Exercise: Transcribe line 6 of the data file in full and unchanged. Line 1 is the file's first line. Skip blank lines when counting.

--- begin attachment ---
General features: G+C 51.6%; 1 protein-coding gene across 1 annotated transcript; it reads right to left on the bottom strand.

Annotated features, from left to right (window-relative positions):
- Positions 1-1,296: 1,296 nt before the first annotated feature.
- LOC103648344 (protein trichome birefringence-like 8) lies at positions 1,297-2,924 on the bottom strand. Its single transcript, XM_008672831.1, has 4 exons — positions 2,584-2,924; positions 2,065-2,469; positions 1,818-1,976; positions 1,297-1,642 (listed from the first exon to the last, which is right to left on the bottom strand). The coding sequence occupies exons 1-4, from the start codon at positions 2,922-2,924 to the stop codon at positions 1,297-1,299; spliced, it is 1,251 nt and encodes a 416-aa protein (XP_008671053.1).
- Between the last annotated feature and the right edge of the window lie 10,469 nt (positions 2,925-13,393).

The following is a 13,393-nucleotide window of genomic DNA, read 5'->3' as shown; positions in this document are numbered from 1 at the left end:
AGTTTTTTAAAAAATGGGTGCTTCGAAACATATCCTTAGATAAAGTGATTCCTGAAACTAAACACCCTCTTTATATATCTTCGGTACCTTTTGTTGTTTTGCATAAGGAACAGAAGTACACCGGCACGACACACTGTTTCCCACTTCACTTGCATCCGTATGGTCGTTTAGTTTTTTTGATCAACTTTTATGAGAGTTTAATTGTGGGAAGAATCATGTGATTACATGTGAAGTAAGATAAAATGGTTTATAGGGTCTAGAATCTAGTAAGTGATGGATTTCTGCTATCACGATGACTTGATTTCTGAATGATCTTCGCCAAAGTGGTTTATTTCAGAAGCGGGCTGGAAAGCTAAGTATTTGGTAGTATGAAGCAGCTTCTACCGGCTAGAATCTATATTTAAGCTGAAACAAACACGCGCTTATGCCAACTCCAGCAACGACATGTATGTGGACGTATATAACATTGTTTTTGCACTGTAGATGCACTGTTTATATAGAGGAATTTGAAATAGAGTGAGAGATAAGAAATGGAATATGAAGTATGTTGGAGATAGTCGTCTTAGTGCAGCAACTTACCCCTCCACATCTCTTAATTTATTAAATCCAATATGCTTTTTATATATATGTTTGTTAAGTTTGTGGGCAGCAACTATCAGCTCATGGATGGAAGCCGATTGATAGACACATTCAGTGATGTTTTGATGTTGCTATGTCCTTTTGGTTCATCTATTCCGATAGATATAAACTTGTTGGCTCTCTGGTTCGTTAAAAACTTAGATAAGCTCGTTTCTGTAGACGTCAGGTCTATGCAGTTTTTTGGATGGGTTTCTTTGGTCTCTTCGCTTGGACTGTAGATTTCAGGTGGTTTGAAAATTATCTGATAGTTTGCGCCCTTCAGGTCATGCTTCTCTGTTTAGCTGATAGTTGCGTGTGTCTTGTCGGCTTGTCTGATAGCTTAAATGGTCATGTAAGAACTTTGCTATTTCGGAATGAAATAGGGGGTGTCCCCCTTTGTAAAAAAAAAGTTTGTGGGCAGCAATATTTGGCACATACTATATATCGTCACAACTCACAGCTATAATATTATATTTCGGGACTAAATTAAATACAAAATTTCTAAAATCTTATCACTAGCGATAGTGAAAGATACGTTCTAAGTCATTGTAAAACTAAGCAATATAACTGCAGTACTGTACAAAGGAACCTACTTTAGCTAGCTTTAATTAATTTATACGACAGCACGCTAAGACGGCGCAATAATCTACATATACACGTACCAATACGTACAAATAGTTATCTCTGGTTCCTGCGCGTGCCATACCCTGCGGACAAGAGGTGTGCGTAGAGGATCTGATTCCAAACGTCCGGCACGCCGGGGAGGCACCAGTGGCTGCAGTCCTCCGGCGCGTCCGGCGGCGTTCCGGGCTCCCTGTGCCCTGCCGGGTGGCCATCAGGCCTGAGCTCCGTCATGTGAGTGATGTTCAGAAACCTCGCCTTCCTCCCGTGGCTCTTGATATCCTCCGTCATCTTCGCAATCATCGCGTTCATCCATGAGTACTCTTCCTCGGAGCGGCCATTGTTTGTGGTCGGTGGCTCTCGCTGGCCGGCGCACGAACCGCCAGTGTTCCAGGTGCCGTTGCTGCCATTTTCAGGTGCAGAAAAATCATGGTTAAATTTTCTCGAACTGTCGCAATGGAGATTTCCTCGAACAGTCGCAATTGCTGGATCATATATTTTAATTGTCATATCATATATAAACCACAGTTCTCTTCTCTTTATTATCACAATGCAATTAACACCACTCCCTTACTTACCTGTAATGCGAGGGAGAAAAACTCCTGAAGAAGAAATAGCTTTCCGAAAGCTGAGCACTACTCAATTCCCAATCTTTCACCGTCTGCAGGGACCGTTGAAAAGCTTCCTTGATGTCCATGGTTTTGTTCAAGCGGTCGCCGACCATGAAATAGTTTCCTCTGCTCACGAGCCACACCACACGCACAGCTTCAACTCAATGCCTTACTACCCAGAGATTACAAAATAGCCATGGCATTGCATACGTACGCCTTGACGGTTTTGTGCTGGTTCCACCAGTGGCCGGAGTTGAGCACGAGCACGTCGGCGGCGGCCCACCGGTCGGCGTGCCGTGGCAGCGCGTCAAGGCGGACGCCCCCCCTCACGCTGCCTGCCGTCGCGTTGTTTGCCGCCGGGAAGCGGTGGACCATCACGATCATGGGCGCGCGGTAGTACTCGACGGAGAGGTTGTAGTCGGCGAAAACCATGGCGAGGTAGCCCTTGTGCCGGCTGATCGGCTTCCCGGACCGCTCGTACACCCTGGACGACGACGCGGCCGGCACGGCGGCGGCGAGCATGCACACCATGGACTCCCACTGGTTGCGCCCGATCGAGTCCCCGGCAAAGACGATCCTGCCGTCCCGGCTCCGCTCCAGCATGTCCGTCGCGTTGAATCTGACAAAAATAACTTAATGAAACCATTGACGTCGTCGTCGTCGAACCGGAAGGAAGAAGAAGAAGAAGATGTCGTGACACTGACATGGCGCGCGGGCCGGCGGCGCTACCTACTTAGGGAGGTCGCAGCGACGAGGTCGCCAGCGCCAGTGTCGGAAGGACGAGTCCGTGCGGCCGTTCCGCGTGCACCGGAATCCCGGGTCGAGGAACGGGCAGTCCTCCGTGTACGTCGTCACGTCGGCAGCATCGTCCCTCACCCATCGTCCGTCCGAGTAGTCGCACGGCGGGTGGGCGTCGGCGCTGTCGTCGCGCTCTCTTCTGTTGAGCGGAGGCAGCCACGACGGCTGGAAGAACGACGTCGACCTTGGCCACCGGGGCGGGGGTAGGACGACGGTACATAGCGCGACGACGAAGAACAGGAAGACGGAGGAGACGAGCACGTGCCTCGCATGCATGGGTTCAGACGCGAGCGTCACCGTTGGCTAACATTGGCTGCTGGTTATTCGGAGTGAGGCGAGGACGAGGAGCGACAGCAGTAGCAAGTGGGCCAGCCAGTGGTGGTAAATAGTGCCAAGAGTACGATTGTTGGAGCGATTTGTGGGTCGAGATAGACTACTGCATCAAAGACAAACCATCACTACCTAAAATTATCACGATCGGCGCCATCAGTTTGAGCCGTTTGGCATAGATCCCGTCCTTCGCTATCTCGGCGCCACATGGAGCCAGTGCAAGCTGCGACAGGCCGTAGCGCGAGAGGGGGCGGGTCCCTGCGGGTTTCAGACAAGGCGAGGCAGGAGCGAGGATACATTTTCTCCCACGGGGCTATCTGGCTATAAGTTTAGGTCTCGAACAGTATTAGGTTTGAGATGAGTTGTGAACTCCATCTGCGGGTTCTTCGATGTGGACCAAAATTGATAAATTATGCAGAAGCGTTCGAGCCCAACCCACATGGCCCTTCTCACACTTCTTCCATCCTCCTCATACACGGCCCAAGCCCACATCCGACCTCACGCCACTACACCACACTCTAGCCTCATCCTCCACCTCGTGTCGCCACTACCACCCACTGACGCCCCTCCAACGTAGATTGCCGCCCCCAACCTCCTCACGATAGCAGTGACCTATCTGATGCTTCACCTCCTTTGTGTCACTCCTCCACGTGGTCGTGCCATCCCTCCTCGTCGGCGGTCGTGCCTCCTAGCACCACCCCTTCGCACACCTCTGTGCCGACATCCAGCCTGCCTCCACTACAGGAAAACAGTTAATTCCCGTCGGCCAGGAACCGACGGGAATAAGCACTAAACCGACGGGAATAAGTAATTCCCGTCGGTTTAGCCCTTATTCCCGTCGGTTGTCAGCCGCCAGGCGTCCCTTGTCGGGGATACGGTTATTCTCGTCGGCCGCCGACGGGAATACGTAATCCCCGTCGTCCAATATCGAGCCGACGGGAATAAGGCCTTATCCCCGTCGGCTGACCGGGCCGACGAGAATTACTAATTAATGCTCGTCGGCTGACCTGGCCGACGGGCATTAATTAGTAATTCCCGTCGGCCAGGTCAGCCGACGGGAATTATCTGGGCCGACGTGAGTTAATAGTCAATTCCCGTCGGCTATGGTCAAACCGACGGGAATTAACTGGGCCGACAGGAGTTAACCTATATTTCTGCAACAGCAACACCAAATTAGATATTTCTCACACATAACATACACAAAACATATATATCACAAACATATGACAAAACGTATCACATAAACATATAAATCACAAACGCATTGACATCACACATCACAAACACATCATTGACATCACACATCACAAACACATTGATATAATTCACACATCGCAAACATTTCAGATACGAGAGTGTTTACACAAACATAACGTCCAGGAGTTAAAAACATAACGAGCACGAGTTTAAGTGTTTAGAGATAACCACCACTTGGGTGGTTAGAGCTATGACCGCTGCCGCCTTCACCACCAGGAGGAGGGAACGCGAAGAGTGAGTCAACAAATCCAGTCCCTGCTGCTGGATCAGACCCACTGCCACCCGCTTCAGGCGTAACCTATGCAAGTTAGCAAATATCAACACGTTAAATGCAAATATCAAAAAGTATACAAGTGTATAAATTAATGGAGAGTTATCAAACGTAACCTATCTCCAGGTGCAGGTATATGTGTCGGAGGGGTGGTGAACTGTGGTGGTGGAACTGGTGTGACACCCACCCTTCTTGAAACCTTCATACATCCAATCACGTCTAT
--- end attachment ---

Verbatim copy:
The following is a 13,393-nucleotide window of genomic DNA, read 5'->3' as shown; positions in this document are numbered from 1 at the left end: